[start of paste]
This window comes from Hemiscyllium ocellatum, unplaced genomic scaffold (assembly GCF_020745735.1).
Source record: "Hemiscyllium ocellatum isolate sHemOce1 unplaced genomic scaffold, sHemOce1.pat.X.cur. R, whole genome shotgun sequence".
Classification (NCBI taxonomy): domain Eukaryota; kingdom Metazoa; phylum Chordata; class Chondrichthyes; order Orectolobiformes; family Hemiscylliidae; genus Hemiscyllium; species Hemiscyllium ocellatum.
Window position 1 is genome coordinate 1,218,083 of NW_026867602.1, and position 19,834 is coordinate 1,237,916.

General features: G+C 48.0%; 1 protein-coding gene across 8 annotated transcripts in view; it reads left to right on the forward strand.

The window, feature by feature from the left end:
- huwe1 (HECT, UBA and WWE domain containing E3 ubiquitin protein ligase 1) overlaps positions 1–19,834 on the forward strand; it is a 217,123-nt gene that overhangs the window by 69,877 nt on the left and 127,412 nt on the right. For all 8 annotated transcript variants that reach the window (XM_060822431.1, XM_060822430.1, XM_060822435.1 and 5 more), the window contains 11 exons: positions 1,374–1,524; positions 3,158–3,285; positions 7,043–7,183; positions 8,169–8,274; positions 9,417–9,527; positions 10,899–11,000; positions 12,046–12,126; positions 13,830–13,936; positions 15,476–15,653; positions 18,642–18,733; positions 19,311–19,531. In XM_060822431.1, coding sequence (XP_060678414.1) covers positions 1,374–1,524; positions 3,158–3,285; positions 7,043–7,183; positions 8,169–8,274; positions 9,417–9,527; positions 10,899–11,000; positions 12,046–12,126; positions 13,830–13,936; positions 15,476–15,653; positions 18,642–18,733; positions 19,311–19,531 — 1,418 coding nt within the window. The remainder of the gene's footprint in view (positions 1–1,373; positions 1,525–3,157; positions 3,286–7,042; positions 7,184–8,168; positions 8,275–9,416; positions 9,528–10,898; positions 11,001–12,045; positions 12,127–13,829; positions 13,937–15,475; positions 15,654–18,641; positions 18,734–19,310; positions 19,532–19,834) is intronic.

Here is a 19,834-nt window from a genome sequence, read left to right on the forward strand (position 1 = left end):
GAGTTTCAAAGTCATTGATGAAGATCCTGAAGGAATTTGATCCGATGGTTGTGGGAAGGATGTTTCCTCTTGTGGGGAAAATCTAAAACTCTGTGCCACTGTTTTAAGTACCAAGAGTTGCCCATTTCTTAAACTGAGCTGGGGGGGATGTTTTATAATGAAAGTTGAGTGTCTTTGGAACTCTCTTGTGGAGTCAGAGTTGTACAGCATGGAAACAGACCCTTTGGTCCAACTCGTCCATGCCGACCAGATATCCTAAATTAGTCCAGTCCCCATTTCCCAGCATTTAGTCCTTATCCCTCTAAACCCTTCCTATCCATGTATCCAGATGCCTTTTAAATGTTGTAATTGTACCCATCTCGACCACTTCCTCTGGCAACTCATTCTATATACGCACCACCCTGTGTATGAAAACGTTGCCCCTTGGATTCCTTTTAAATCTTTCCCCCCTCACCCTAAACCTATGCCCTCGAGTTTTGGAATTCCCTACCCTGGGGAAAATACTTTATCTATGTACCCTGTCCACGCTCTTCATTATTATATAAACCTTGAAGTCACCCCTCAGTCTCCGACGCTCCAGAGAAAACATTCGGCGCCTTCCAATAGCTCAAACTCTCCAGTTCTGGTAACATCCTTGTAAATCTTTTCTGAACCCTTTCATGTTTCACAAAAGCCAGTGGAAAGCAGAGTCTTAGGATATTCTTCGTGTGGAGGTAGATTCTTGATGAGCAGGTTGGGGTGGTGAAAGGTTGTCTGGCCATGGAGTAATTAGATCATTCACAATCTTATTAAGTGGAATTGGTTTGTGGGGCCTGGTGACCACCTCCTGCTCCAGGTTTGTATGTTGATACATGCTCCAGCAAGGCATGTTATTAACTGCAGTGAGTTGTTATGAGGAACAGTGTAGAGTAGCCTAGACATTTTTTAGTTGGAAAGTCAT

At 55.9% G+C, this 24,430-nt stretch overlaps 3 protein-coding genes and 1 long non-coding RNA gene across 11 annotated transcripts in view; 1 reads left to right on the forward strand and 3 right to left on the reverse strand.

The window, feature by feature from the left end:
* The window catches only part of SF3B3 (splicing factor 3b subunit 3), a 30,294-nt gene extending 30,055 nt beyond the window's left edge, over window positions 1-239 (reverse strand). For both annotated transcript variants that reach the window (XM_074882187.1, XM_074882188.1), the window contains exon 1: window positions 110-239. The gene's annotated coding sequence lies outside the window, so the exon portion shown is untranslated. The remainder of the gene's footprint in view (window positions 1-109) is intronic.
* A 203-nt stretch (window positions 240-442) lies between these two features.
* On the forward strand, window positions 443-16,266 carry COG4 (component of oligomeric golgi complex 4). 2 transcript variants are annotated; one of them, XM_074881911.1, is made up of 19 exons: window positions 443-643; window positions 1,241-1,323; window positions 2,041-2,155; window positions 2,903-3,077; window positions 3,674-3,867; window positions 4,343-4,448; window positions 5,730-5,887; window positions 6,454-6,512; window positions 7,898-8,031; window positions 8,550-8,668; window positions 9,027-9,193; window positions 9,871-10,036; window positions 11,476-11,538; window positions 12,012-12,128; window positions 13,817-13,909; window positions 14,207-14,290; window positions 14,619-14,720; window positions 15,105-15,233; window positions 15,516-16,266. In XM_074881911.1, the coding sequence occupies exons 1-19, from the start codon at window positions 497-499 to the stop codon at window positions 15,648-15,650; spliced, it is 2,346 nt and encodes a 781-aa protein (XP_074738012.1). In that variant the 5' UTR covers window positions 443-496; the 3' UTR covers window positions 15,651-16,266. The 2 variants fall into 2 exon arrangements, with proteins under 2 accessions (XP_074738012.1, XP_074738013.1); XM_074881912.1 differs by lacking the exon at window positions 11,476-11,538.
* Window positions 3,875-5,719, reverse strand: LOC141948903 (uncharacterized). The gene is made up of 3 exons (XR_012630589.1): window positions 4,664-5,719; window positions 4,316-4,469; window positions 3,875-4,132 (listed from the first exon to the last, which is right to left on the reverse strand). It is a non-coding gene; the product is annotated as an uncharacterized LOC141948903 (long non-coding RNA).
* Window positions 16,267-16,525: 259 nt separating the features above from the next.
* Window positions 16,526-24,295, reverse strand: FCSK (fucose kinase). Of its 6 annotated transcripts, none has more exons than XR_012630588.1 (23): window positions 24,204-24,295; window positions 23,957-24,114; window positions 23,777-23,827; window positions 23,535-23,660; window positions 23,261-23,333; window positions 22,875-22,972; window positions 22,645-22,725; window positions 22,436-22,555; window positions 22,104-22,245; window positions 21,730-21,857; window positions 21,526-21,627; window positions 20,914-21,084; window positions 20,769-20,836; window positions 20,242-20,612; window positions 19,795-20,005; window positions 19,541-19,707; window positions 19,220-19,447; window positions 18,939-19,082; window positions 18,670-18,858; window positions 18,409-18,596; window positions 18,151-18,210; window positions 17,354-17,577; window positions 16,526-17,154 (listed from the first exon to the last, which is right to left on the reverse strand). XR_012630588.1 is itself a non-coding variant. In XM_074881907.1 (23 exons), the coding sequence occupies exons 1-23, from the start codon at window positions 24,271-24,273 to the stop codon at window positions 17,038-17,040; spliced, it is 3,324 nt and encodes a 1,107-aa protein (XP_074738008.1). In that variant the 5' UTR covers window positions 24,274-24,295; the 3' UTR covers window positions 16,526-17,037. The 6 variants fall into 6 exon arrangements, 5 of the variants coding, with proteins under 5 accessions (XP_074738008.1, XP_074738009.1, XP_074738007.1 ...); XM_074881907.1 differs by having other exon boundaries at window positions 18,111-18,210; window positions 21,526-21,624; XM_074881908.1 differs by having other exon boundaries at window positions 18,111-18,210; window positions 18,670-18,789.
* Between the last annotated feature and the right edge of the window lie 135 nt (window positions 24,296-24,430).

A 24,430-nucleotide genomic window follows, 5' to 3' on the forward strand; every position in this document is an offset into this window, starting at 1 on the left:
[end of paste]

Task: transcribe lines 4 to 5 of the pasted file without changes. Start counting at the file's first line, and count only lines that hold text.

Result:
Window position 1 is genome coordinate 1,218,083 of NW_026867602.1, and position 19,834 is coordinate 1,237,916.

General features: G+C 48.0%; 1 protein-coding gene across 8 annotated transcripts in view; it reads left to right on the forward strand.